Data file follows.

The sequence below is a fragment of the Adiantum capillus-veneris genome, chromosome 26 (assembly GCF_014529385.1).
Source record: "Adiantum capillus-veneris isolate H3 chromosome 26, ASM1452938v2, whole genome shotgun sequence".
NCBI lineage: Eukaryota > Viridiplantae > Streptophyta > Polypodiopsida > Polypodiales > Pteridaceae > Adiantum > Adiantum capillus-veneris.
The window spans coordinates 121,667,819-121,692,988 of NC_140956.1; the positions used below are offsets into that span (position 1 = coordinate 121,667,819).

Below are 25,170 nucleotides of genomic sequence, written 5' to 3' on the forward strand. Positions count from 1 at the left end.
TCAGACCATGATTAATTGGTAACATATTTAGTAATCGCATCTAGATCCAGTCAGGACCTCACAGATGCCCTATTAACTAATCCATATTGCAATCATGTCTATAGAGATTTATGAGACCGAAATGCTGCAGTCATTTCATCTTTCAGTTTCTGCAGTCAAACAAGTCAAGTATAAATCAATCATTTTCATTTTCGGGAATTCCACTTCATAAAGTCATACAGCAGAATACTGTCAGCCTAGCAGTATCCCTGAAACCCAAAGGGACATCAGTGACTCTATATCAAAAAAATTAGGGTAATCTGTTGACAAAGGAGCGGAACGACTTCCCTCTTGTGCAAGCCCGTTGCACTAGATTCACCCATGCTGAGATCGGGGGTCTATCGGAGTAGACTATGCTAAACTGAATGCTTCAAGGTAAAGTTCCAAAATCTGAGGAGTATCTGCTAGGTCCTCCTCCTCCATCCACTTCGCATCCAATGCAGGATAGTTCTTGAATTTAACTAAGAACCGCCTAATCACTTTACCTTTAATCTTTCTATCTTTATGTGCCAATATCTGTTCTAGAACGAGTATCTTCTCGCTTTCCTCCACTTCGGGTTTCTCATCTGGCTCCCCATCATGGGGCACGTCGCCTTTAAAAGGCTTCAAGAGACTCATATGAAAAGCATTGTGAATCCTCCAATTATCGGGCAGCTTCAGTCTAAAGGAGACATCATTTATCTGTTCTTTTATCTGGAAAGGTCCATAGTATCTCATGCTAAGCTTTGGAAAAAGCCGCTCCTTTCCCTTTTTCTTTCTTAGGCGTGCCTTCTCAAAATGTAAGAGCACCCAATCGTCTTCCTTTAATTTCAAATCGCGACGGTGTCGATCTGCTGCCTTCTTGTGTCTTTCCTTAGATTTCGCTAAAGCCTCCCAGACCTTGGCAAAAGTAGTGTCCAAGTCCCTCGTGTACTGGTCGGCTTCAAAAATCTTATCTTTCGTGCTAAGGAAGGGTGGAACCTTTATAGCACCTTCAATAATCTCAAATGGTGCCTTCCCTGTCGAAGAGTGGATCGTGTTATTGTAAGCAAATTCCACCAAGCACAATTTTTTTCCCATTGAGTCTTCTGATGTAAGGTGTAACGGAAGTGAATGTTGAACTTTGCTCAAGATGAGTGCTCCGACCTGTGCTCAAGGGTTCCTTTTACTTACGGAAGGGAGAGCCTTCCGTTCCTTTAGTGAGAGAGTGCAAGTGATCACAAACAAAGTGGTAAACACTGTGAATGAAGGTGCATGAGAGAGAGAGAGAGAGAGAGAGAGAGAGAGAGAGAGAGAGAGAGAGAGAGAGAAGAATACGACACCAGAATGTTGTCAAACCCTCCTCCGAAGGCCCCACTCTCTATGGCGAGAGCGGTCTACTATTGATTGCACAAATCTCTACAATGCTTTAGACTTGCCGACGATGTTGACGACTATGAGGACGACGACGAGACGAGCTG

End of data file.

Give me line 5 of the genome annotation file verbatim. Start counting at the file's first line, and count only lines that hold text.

Below are 25,170 nucleotides of genomic sequence, written 5' to 3' on the forward strand. Positions count from 1 at the left end.